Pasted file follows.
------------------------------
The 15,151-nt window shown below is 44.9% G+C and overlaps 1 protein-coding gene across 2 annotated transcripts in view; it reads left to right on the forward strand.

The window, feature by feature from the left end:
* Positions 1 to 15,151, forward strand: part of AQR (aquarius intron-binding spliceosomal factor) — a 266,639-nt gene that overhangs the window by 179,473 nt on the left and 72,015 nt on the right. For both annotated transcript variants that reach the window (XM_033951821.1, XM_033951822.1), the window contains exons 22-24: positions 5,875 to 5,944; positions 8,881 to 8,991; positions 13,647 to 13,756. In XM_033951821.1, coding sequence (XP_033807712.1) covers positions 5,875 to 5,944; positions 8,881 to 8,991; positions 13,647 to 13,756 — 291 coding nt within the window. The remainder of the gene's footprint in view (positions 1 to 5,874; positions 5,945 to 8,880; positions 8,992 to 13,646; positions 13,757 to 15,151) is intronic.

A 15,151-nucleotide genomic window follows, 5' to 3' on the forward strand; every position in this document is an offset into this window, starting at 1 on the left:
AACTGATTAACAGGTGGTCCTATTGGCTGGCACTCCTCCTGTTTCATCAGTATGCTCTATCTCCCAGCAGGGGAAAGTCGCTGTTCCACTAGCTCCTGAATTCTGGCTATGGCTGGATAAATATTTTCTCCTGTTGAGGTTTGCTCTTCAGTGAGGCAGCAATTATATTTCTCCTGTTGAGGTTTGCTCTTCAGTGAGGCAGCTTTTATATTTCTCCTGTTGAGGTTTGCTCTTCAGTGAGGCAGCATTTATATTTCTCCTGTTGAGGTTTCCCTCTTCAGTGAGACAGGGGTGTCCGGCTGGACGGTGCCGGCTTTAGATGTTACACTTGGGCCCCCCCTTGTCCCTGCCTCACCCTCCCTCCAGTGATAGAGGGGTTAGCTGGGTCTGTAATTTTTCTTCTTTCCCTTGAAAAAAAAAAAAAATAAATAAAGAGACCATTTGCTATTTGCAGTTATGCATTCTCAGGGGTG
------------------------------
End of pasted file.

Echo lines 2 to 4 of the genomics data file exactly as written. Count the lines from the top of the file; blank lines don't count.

The window, feature by feature from the left end:
* Positions 1 to 15,151, forward strand: part of AQR (aquarius intron-binding spliceosomal factor) — a 266,639-nt gene that overhangs the window by 179,473 nt on the left and 72,015 nt on the right. For both annotated transcript variants that reach the window (XM_033951821.1, XM_033951822.1), the window contains exons 22-24: positions 5,875 to 5,944; positions 8,881 to 8,991; positions 13,647 to 13,756. In XM_033951821.1, coding sequence (XP_033807712.1) covers positions 5,875 to 5,944; positions 8,881 to 8,991; positions 13,647 to 13,756 — 291 coding nt within the window. The remainder of the gene's footprint in view (positions 1 to 5,874; positions 5,945 to 8,880; positions 8,992 to 13,646; positions 13,757 to 15,151) is intronic.

A 15,151-nucleotide genomic window follows, 5' to 3' on the forward strand; every position in this document is an offset into this window, starting at 1 on the left: